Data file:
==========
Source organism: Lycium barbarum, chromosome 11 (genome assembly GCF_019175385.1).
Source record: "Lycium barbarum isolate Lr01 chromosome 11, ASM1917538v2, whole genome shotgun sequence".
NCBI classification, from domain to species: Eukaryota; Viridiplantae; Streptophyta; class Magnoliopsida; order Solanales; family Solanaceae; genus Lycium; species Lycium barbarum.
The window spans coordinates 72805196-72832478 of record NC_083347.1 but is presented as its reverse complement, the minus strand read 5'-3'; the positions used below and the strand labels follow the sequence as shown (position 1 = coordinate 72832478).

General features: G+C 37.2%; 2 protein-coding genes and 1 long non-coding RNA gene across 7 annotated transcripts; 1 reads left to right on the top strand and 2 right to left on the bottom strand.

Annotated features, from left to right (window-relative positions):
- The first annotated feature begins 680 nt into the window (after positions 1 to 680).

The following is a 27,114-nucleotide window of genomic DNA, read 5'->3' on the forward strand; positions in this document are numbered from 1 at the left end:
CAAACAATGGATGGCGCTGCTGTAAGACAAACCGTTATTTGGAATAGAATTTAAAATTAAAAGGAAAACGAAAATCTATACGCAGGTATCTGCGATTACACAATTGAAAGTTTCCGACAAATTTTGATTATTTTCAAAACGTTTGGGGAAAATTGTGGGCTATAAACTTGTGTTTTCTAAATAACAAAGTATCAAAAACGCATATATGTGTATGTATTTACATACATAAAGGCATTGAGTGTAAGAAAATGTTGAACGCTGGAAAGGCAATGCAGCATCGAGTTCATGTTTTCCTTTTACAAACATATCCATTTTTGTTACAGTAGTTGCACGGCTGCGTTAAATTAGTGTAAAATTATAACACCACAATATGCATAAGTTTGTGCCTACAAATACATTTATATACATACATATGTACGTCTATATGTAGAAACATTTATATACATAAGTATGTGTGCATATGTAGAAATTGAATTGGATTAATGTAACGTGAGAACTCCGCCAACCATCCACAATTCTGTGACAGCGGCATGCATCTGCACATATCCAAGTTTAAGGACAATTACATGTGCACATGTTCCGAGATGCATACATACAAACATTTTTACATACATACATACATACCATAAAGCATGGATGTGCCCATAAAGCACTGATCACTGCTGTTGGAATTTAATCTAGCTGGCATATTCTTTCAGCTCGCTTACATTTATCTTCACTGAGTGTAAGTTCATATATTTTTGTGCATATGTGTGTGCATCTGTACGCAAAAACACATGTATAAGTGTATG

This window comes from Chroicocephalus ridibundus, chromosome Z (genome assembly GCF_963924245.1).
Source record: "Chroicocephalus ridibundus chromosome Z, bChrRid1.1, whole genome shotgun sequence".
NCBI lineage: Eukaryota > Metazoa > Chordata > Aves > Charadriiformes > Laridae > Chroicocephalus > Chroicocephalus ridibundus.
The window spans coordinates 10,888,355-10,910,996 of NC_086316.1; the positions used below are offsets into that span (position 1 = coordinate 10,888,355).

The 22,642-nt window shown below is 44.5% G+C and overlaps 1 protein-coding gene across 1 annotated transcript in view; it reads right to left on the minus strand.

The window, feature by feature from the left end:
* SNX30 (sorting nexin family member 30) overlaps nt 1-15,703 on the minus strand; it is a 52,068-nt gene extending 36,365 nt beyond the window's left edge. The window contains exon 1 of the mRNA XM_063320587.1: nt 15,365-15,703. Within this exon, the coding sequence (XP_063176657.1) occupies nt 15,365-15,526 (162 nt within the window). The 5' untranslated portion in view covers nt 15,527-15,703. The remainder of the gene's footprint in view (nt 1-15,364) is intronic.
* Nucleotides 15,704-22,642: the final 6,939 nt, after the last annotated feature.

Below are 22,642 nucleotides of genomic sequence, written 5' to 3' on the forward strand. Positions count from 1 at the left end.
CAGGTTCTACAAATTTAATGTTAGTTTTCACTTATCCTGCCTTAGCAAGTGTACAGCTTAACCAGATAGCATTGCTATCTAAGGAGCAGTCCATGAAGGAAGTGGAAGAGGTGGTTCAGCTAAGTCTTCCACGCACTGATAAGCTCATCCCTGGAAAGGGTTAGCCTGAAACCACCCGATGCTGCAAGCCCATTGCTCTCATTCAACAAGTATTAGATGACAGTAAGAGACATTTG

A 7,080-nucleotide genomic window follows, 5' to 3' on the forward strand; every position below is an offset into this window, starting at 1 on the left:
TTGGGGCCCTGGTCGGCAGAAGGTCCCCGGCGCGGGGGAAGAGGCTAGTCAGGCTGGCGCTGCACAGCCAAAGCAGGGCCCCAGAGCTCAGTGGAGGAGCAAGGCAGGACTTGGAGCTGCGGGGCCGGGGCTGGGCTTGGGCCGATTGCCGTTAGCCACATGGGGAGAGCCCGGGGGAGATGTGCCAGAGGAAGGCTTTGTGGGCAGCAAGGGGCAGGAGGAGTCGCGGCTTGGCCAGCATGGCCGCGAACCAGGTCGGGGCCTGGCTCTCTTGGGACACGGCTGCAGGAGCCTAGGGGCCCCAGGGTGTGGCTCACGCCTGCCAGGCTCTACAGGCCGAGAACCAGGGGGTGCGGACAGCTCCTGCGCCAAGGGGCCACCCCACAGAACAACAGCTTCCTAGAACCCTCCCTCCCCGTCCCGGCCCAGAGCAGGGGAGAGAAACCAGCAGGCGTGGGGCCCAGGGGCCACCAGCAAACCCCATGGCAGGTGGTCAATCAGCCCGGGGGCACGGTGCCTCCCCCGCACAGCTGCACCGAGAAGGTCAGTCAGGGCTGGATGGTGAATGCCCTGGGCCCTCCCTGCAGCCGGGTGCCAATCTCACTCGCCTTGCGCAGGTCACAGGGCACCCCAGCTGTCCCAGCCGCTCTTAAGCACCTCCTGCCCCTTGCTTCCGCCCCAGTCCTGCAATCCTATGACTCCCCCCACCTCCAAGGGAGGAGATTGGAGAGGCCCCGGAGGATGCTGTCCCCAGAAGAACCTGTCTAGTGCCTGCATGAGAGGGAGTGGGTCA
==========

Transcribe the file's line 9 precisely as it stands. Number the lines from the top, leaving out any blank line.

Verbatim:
CAAACAATGGATGGCGCTGCTGTAAGACAAACCGTTATTTGGAATAGAATTTAAAATTAAAAGGAAAACGAAAATCTATACGCAGGTATCTGCGATTACACAATTGAAAGTTTCCGACAAATTTTGATTATTTTCAAAACGTTTGGGGAAAATTGTGGGCTATAAACTTGTGTTTTCTAAATAACAAAGTATCAAAAACGCATATATGTGTATGTATTTACATACATAAAGGCATTGAGTGTAAGAAAATGTTGAACGCTGGAAAGGCAATGCAGCATCGAGTTCATGTTTTCCTTTTACAAACATATCCATTTTTGTTACAGTAGTTGCACGGCTGCGTTAAATTAGTGTAAAATTATAACACCACAATATGCATAAGTTTGTGCCTACAAATACATTTATATACATACATATGTACGTCTATATGTAGAAACATTTATATACATAAGTATGTGTGCATATGTAGAAATTGAATTGGATTAATGTAACGTGAGAACTCCGCCAACCATCCACAATTCTGTGACAGCGGCATGCATCTGCACATATCCAAGTTTAAGGACAATTACATGTGCACATGTTCCGAGATGCATACATACAAACATTTTTACATACATACATACATACCATAAAGCATGGATGTGCCCATAAAGCACTGATCACTGCTGTTGGAATTTAATCTAGCTGGCATATTCTTTCAGCTCGCTTACATTTATCTTCACTGAGTGTAAGTTCATATATTTTTGTGCATATGTGTGTGCATCTGTACGCAAAAACACATGTATAAGTGTATG